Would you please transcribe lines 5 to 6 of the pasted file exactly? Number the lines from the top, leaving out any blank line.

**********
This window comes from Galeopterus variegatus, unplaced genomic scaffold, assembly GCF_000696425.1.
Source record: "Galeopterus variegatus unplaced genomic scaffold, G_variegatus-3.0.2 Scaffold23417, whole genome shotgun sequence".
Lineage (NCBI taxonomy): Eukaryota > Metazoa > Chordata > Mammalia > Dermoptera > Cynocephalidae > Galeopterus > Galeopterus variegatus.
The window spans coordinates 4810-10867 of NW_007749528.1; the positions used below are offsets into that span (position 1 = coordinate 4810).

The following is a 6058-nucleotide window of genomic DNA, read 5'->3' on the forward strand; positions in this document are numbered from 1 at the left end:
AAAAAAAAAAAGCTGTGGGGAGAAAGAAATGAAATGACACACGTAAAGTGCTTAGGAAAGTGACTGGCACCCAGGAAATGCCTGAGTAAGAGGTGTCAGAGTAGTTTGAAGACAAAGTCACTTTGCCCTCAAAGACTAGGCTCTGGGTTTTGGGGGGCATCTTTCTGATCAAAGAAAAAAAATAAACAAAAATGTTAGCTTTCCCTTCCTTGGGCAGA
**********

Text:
The following is a 6058-nucleotide window of genomic DNA, read 5'->3' on the forward strand; positions in this document are numbered from 1 at the left end:
AAAAAAAAAAAGCTGTGGGGAGAAAGAAATGAAATGACACACGTAAAGTGCTTAGGAAAGTGACTGGCACCCAGGAAATGCCTGAGTAAGAGGTGTCAGAGTAGTTTGAAGACAAAGTCACTTTGCCCTCAAAGACTAGGCTCTGGGTTTTGGGGGGCATCTTTCTGATCAAAGAAAAAAAATAAACAAAAATGTTAGCTTTCCCTTCCTTGGGCAGA